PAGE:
Using that equation let’s examine what happens given certain circumstances. First let’s assume that Government Spending (G) increases as a percentage of GDP (1). In order for that to happen government must increase taxes. Taxes are sourced from investment incomes, consumer incomes and business incomes. That results in less money available for consumers and businesses to spend and invest. Now it is true that increasing G results in the purchase of goods and services from businesses, and those businesses employ consumers. Admittedly, that does partially offset the reduction in income available for spending by Consumers and Businesses. However, G is inefficient: some of the value of the money created by businesses and collected as taxes is lost due to the cost of administrative bureaucracy. Furthermore, G consumes but does not create new value. The overall result is a net reduction in GDP. And paradoxically (or so it may seem), GDP contracts and less new income is created to be taxed. Eventually, even though tax rates are increased, tax revenues decrease.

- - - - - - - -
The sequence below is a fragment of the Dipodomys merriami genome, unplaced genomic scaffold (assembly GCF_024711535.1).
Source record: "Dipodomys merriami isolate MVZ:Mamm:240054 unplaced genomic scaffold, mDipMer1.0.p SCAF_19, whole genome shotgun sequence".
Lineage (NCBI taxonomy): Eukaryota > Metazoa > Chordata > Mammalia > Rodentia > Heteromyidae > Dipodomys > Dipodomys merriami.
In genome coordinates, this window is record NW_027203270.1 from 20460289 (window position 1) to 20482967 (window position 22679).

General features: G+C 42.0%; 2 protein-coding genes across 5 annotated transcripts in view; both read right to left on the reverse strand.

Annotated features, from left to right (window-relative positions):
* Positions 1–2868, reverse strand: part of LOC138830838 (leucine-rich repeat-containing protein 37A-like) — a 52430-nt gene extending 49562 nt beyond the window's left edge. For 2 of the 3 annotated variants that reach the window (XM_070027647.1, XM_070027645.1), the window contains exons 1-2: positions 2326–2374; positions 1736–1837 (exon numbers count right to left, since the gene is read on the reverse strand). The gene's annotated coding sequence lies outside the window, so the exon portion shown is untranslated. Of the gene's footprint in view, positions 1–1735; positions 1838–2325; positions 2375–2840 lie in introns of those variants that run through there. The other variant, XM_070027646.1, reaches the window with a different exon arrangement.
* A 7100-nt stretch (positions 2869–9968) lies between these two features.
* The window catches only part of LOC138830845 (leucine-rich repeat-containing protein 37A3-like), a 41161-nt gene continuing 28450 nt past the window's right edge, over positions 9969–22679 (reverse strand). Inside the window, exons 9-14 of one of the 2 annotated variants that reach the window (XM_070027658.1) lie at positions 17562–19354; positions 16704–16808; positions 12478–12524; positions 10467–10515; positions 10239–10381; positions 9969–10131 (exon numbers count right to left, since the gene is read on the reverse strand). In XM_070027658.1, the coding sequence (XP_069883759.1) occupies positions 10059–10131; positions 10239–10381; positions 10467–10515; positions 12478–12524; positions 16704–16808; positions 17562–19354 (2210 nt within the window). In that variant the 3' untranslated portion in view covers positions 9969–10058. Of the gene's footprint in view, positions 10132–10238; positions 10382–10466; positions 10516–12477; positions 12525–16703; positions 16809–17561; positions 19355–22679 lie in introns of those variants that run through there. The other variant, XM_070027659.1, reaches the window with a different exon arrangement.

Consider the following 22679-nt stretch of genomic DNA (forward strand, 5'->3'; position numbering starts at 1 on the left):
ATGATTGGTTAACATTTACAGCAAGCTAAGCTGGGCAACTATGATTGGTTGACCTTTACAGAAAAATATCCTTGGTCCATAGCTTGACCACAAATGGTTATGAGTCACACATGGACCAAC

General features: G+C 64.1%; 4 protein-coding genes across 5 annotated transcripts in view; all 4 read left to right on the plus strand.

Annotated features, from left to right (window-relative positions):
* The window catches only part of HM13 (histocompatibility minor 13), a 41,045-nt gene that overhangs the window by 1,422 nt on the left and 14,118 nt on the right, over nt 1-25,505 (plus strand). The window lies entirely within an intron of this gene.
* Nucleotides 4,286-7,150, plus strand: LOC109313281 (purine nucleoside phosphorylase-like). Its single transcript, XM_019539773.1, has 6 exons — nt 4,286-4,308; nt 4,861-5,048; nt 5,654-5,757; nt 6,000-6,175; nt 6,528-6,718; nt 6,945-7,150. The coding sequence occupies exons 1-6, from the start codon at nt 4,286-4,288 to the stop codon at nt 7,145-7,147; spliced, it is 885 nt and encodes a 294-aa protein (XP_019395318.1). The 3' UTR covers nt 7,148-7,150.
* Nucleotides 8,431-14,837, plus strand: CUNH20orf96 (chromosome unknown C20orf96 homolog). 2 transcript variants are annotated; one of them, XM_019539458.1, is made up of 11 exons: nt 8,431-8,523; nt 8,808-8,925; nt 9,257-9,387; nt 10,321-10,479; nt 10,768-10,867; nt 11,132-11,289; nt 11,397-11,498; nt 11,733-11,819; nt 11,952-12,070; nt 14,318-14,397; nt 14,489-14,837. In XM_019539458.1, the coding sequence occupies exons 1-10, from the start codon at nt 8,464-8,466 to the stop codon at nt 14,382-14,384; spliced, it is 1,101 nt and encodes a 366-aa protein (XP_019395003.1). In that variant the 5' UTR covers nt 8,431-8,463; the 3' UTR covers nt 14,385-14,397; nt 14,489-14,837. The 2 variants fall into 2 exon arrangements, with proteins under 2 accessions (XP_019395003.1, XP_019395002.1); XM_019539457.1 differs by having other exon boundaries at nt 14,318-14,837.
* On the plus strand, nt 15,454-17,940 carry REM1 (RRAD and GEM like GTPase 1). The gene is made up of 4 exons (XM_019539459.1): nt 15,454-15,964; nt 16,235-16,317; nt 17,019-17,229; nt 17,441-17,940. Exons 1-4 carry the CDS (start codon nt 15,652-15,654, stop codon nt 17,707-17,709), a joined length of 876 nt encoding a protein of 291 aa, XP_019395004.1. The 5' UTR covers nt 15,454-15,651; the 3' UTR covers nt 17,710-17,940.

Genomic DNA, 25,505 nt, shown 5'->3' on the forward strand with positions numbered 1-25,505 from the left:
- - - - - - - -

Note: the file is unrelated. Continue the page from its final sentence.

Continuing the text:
Now let’s consider what happens when government spending is reduced. Because less money is required to operate the government, tax rates can be reduced. That results in a larger percentage of GDP attributable to Consumer Spending, Business Spending, and Investment. Increased Investment (2) creates new businesses (3), which creates more employment, resulting in more consumer income that can be spent (4) — spending, for example, on new products and services created via investment. Note that this results in new value being created, causing GDP to increase. And oddly enough, even though tax rates are reduced (or at least not increased), tax revenues increase as GDP increases.